I tried without any success to upload the canal transit photos but gave up in disgust as the connection kept dropping out and I was having to start from scratch each time, I hope that I'll do better in the next couple of days, I am trying!
The afternoon was spent trying to sort out the requirements for our next stop or two, there are so many forms to complete for each different country and emails going backwards and forwards that it makes your head spin. Gerry is very good at getting this crap sorted out, even though his temper gets the better of him when things don't happen as quickly or efficiently as he would like. We have had a stumbling block with trying to organise a stop-over in Fiji, which although we know is still a long way ahead we are trying to get sorted out well in advance. We apparently need to have an agent to be able to check in there, they have followed every other country in this requirement, and Gerry has sent emails to the agents who are recommended but so far has received replies from two, one of whom has retired even though his name is still listed and another who no longer works for the nominated company! It is most frustrating and adds to the stress of trying to do the right thing and abide by the country's rules and regulations. There is a group site called South Pacific Kamikazes, a group of mostly Aussies and Kiwis heading home which allows people to post about where they are and the problems they have encountered with any place they have stopped. It makes very interesting reading and gives information about things in the various places that may or may not happen or be required. One post in particular that we took note of was from the Galapagos where the couple posting was subjected to some ridiculous and over the top inspection that nothing to do with any possible harm to the islands, for example wanting to inspect the first aid kit on board - what this has to do with them we just don't know. Anyway it just confirmed for us that we don't need to be going anywhere near the Galapagos, it's a shame as it was such a great place to see and we are very glad that we did it on our last trip. Of course we are in ever changing times and borders are being slammed shut and then opened at the turn of key so we are having to take each and every new country at the moment we are going to arrive there and even though we are looking as far ahead as possible anything could change before we actually arrive making it ever difficult to plan anything. We intend to keep moving forward though and to this end are applying for permission to stop over in French Polynesia after our next planned stop in Ecuador, fingers crossed for a positive response from the French authorities. We heard from Gavin and Shona that their transit through the canal has been pushed out to Friday so they will be a week behind us but they had planned on going to the Galapagos islands, it will be interesting to see if they still consider this a viable option given the post on the South Pacific Kamikazes site.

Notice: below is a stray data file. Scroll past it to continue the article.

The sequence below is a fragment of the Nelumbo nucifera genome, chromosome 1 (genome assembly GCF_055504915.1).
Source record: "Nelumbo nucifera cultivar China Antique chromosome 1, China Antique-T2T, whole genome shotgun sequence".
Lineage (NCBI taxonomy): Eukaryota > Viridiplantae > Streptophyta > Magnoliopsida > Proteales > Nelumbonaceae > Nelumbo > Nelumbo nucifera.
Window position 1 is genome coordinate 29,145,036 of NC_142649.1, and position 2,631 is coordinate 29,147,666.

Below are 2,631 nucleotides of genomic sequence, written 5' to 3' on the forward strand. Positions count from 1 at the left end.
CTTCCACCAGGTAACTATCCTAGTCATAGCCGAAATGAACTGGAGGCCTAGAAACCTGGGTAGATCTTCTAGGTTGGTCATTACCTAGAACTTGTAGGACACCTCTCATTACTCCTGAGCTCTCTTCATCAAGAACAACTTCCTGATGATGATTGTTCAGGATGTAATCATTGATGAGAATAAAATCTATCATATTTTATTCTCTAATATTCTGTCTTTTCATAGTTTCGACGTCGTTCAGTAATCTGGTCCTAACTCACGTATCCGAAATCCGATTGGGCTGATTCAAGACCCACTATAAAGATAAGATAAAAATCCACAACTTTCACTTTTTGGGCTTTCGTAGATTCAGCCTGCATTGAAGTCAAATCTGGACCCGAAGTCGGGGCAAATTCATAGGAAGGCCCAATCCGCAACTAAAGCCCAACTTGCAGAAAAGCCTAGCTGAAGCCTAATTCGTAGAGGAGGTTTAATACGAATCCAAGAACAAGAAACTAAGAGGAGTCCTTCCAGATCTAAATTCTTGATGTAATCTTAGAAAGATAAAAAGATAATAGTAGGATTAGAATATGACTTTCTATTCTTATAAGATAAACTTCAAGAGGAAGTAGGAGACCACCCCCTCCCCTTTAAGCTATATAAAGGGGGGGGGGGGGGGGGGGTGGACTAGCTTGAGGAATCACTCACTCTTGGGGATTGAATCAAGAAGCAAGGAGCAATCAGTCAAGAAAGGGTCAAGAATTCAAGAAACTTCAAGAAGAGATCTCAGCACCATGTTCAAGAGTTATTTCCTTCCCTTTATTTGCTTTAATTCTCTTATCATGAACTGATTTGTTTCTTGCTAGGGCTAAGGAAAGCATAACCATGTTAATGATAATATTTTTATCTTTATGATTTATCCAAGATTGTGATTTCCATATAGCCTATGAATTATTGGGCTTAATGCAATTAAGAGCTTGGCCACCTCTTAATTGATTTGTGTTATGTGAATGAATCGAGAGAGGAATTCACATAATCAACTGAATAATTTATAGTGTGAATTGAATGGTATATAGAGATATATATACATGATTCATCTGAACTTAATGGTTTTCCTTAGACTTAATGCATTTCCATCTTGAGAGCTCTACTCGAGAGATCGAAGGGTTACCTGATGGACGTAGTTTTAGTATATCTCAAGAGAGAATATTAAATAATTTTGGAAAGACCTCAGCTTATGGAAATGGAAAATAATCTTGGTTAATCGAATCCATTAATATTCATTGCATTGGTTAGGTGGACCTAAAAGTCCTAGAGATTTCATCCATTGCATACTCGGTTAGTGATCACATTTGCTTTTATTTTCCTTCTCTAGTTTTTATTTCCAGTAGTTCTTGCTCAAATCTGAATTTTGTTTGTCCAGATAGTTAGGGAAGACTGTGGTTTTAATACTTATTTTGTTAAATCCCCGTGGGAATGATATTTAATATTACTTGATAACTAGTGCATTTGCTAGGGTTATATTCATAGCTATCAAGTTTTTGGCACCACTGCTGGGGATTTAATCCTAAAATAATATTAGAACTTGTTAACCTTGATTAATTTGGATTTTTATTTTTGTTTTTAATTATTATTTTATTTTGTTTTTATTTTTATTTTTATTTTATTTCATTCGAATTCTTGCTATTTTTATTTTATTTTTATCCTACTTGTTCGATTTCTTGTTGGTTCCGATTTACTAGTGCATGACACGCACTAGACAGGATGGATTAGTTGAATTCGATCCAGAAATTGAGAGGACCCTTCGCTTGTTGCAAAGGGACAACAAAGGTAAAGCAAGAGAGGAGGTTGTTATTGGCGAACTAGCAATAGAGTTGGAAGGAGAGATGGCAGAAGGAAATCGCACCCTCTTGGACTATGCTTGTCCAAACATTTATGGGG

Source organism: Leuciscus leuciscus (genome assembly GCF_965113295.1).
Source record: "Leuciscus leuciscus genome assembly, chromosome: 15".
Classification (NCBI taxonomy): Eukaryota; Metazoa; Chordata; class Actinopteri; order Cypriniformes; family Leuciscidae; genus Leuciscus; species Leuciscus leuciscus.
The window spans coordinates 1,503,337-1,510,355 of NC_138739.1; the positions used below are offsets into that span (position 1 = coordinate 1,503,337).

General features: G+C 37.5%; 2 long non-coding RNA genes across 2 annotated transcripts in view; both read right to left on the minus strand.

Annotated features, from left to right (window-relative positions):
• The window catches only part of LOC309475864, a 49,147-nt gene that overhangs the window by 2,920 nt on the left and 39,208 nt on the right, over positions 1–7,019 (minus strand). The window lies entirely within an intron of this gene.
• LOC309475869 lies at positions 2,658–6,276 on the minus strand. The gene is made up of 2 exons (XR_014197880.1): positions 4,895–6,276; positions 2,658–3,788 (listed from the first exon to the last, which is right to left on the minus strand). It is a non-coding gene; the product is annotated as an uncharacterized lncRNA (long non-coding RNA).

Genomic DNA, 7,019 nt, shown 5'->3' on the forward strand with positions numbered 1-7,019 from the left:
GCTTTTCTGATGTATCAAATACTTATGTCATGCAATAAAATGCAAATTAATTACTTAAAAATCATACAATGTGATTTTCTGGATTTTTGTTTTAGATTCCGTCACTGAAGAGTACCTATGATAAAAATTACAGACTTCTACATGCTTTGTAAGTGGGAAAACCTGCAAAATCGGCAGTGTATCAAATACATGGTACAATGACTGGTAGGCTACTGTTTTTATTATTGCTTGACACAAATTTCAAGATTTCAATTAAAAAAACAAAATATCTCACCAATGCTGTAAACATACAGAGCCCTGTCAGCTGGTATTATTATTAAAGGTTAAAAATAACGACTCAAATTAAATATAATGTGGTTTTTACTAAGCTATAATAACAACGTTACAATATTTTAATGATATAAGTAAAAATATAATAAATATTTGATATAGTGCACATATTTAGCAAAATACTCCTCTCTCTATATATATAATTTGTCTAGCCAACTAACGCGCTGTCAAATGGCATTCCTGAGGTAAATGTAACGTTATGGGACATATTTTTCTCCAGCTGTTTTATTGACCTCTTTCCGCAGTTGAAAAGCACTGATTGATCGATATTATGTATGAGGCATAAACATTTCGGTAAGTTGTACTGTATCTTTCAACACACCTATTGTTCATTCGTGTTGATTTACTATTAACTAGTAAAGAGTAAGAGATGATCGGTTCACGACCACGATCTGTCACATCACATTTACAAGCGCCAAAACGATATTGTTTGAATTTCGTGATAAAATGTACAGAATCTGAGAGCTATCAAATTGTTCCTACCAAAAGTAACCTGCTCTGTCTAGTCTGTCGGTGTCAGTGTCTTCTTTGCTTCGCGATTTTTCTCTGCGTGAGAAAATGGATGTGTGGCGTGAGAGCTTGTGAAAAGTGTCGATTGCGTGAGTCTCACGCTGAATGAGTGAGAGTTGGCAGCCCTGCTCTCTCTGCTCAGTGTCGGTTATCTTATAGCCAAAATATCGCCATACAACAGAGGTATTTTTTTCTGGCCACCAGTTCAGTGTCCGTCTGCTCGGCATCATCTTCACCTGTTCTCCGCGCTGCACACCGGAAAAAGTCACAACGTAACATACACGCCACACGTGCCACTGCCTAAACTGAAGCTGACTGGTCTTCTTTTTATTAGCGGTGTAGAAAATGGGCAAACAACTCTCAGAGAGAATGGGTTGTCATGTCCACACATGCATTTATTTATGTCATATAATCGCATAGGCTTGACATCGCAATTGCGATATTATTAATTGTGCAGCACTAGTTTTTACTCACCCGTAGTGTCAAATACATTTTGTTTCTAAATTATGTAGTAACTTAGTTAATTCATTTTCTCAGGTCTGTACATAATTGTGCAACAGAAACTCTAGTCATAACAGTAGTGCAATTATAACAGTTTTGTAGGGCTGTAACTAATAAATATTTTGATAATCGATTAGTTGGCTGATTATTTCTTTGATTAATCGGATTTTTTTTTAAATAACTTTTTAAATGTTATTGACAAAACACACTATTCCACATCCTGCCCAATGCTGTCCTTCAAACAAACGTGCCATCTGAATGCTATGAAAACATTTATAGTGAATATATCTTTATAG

Well that was our lot for the day, we still feel in recovery mode for the moment, hopefully this will pass in the next day or so and we will get move motivated to do something!
Comments
Vessel Name: Opal of Queensland
Vessel Make/Model: Tayana 52AC
Hailing Port: Bundaberg
Crew: Nicky, Gerry and Priss
About: Motley mostly, especially the cat
Opal of Queensland's Photos - Main
33 Photos
Created 13 May 2021
49 Photos
Created 3 May 2021
59 Photos
Created 9 April 2021
34 Photos
Created 5 April 2021
9 Photos
Created 5 April 2021
68 Photos
Created 4 April 2021
21 Photos
Created 12 March 2021
26 Photos
Created 27 February 2021
plenty of broken bits and things to fix in Colombia
44 Photos
Created 25 February 2021
25 Photos
Created 13 February 2021
27 Photos
Created 13 February 2021
29 Photos
Created 13 February 2021
36 Photos
Created 13 February 2021
20 Photos
Created 13 February 2021
13 Photos
Created 5 December 2020
Wind indicator replacement
12 Photos
Created 24 November 2020
15 Photos
Created 3 November 2020
leaving Port Louis marina, travelling to Spice Island Marine yard and hauling out to do the anti fouling
60 Photos
Created 3 November 2020
10 Photos
Created 29 July 2020
20 Photos | 2 Sub-Albums
Created 5 July 2020
28 Photos
Created 26 June 2020
62 Photos
Created 20 June 2020
10 Photos
Created 4 June 2020
155 Photos
Created 4 December 2019
104 Photos
Created 4 December 2019
55 Photos | 2 Sub-Albums
Created 1 November 2019
The life and antics of Miss Priss aboard Opal
27 Photos
Created 1 November 2019

Who: Nicky, Gerry and Priss
Port: Bundaberg